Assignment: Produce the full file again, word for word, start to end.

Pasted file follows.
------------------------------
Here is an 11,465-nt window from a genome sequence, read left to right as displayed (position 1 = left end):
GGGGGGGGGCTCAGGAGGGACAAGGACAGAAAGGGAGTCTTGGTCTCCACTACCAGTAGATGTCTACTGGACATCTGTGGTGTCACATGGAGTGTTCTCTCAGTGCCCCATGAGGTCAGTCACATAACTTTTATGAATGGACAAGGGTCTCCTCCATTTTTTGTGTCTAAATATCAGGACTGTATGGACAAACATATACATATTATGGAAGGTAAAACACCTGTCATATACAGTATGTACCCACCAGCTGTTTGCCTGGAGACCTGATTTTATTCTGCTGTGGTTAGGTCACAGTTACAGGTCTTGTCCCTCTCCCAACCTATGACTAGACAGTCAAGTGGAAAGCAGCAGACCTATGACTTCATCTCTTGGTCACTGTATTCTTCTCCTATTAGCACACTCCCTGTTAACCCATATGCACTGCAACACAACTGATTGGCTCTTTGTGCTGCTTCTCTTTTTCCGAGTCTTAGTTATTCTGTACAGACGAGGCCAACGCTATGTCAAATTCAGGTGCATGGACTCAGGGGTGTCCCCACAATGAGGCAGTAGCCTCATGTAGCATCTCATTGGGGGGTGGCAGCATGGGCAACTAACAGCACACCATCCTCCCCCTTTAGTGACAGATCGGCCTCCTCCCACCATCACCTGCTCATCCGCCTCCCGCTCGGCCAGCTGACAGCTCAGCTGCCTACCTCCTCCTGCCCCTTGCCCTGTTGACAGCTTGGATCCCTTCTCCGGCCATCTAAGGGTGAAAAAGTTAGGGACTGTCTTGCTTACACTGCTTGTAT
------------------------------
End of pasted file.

Here is an 11,465-nt window from a genome sequence, read left to right as displayed (position 1 = left end):
GGGGGGGGGCTCAGGAGGGACAAGGACAGAAAGGGAGTCTTGGTCTCCACTACCAGTAGATGTCTACTGGACATCTGTGGTGTCACATGGAGTGTTCTCTCAGTGCCCCATGAGGTCAGTCACATAACTTTTATGAATGGACAAGGGTCTCCTCCATTTTTTGTGTCTAAATATCAGGACTGTATGGACAAACATATACATATTATGGAAGGTAAAACACCTGTCATATACAGTATGTACCCACCAGCTGTTTGCCTGGAGACCTGATTTTATTCTGCTGTGGTTAGGTCACAGTTACAGGTCTTGTCCCTCTCCCAACCTATGACTAGACAGTCAAGTGGAAAGCAGCAGACCTATGACTTCATCTCTTGGTCACTGTATTCTTCTCCTATTAGCACACTCCCTGTTAACCCATATGCACTGCAACACAACTGATTGGCTCTTTGTGCTGCTTCTCTTTTTCCGAGTCTTAGTTATTCTGTACAGACGAGGCCAACGCTATGTCAAATTCAGGTGCATGGACTCAGGGGTGTCCCCACAATGAGGCAGTAGCCTCATGTAGCATCTCATTGGGGGGTGGCAGCATGGGCAACTAACAGCACACCATCCTCCCCCTTTAGTGACAGATCGGCCTCCTCCCACCATCACCTGCTCATCCGCCTCCCGCTCGGCCAGCTGACAGCTCAGCTGCCTACCTCCTCCTGCCCCTTGCCCTGTTGACAGCTTGGATCCCTTCTCCGGCCATCTAAGGGTGAAAAAGTTAGGGACTGTCTTGCTTACACTGCTTGTAT